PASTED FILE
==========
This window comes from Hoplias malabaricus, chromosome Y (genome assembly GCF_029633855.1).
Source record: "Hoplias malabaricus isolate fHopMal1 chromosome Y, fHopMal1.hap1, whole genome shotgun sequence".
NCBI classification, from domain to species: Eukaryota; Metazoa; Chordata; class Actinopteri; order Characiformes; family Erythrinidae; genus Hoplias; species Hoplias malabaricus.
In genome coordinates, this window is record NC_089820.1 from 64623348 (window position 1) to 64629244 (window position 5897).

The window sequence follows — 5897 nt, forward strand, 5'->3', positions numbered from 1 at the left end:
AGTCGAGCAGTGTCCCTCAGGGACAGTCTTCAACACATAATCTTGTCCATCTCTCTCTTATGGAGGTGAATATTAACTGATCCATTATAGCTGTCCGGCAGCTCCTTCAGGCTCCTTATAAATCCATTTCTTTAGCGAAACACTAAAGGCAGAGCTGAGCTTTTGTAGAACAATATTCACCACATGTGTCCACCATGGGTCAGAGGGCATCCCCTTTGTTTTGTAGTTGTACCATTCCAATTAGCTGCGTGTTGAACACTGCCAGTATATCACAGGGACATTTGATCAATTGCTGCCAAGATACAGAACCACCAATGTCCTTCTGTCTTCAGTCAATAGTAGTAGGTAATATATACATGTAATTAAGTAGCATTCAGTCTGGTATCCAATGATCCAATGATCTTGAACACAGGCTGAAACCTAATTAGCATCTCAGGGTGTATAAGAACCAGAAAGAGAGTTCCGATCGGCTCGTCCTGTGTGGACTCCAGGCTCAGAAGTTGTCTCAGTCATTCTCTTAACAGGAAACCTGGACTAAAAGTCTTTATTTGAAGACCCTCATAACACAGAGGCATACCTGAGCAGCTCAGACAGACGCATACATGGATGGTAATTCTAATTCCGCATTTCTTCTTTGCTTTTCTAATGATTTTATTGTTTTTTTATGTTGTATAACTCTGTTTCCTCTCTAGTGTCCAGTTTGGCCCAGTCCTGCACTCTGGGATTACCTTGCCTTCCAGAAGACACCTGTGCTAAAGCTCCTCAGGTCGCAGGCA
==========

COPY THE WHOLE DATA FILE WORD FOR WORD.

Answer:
This window comes from Hoplias malabaricus, chromosome Y (genome assembly GCF_029633855.1).
Source record: "Hoplias malabaricus isolate fHopMal1 chromosome Y, fHopMal1.hap1, whole genome shotgun sequence".
NCBI classification, from domain to species: Eukaryota; Metazoa; Chordata; class Actinopteri; order Characiformes; family Erythrinidae; genus Hoplias; species Hoplias malabaricus.
In genome coordinates, this window is record NC_089820.1 from 64623348 (window position 1) to 64629244 (window position 5897).

The window sequence follows — 5897 nt, forward strand, 5'->3', positions numbered from 1 at the left end:
AGTCGAGCAGTGTCCCTCAGGGACAGTCTTCAACACATAATCTTGTCCATCTCTCTCTTATGGAGGTGAATATTAACTGATCCATTATAGCTGTCCGGCAGCTCCTTCAGGCTCCTTATAAATCCATTTCTTTAGCGAAACACTAAAGGCAGAGCTGAGCTTTTGTAGAACAATATTCACCACATGTGTCCACCATGGGTCAGAGGGCATCCCCTTTGTTTTGTAGTTGTACCATTCCAATTAGCTGCGTGTTGAACACTGCCAGTATATCACAGGGACATTTGATCAATTGCTGCCAAGATACAGAACCACCAATGTCCTTCTGTCTTCAGTCAATAGTAGTAGGTAATATATACATGTAATTAAGTAGCATTCAGTCTGGTATCCAATGATCCAATGATCTTGAACACAGGCTGAAACCTAATTAGCATCTCAGGGTGTATAAGAACCAGAAAGAGAGTTCCGATCGGCTCGTCCTGTGTGGACTCCAGGCTCAGAAGTTGTCTCAGTCATTCTCTTAACAGGAAACCTGGACTAAAAGTCTTTATTTGAAGACCCTCATAACACAGAGGCATACCTGAGCAGCTCAGACAGACGCATACATGGATGGTAATTCTAATTCCGCATTTCTTCTTTGCTTTTCTAATGATTTTATTGTTTTTTTATGTTGTATAACTCTGTTTCCTCTCTAGTGTCCAGTTTGGCCCAGTCCTGCACTCTGGGATTACCTTGCCTTCCAGAAGACACCTGTGCTAAAGCTCCTCAGGTCGCAGGCA